Jodie Foster’s Home for the Holidays is a new-style heart-warmer, a bittersweet valentine to everything in modern family life that doesn’t work. Claudia Larson (Holly Hunter), a single mom, returns to Baltimore to spend Thanksgiving weekend at the home of her parents. There, amid a handful of crackpot relatives, she is treated to an oversize portion of what the film regards as America’s real family values: dread, bickering resentment, faded dreams. The cycles of anger and regret are, in almost every instance, driven by a deep unspoken need for tenderness. For all its nerve-scrambling chaos, the movie features more old-fashioned toasty hugs than any fractured family saga since Terms of Endearment.
At the beginning, Claudia, a professional art restorer, gets laid off from her job and learns that her 15-year-old daughter (Claire Danes) is planning to spend the holiday losing her virginity. How, exactly, does Claudia react to these shake-ups? By sneezing. This cutesy-poo symptom of anxiety is a signal that Hunter, after winning the Oscar for her beautifully severe performance in The Piano, is back to her old tricks. Flirty and chipper, with an undercurrent of sweet melancholy, she is once again playing the wry trouper who has never quite grown up.
Home for the Holidays exploits Hunter’s girlishness by introducing Claudia into a home that’s essentially a collection of aging adult children. Her father, Henry (Charles Durning), is a grinning doofus lost in a daze of nostalgia, the kind of guy who’s liable at any moment to break into enthusiastic fits of dancing (or, for more obscure reasons, vacuuming). Her mother, the tough, chain-smoking Adele (Anne Bancroft), hides her gray hair under a wig but can’t camouflage the bitterness she feels at seeing her husband slide into senile ineffectuality. Bancroft, haggard now but fiercer than ever, gives the film’s most lived-in performance, anchoring its frenetic atmosphere with every impassioned croak. Tommy (Robert Downey Jr.), the Larsons’ only son, is the black sheep of the family. He’s gay, and also an infantile put-on artist who has his ironic-charm mode stuck in overdrive. He takes special delight in getting on the nerves of his sister Joanne (Cynthia Stevenson), a housewife who stayed in Baltimore to marry a hard-ass yuppie banker (Steve Guttenberg).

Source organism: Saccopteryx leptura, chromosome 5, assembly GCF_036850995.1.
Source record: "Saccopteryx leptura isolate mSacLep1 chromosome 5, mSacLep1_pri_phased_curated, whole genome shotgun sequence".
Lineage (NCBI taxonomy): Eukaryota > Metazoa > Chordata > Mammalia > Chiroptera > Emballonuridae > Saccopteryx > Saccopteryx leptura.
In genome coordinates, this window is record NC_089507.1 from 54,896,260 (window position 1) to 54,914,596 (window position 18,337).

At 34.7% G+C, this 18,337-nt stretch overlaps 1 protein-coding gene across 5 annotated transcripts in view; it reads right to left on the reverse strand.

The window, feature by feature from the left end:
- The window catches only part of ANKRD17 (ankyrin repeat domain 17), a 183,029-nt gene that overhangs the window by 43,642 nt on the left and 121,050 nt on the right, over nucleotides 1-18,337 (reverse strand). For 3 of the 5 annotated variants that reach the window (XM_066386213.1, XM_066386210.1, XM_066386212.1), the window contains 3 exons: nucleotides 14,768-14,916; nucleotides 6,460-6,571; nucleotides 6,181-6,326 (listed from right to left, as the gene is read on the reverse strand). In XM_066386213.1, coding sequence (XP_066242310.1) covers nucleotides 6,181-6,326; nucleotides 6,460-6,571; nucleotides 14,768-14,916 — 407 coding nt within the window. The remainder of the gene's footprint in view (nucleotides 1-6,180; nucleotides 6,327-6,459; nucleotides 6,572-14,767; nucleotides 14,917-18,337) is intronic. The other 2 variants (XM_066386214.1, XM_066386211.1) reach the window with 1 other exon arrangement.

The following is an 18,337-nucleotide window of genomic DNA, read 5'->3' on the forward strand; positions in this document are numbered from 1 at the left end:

Tolstoy said that all happy families are alike, and Home for the Holidays strives to make this unhappy one as freaky as possible: a menagerie of jabbering wrecks, isolated in the very abundance of their missed connections. Yet the film insists on dramatizing this emotional crazy quilt in a way that’s nearly as unstable as the Larsons themselves. Foster, working from a patchy, meandering script by W.D. Richter, produces scene after scene of rudderless banter. The movie is all asides, all nattering; the actors seem lost in their busy, fractious shticks. At Thanksgiving dinner, loony old Aunt Glady (Geraldine Chaplin) breaks into a daft chorus of ”A Bicycle Built for Two.” Tommy, after ”accidentally” dumping the turkey into Joanne’s lap, proceeds to pour the stuffing on her head. Does this sound like your family? Like anybody’s?
Foster, directing her second film (after 1991’s Little Man Tate), is out to evoke the spontaneous combustion of neurotic clannish bickering. But why has she staged so many scenes so broadly? The most arresting person on screen is also the most irritating: Tommy, played by Robert Downey Jr. with a kind of showboating obnoxiousness that renders the character’s gayness a secondary issue — for Hollywood, a real breakthrough — and, at the same time, marks him as a selfish cad. Yet since Claudia, in all her caution, adores his fearless, baiting antics (even when he turns them on her), it’s obvious we’re supposed to love the guy. Foster seems trapped in the stale game of patronizing Middle Americans for their blinkered insensitivity and exalting the ”otherness” of those on the fringes. Claudia enjoys a redemptive romance with Tommy’s pal (Dylan McDermott), a suitor so earnest and true he’s a dull saint. By having her rescued from the family angst by this domestic Prince Charming, the movie neatly sidesteps everything it’s about. Home for the Holidays tries to be as fluid and spontaneous as a Robert Altman film and, at the same time, as glib as a cheap-shot sitcom. It wants to be painful and true and also tug at the audience’s heartstrings. In the end, it’s the movie that’s dysfunctional. C-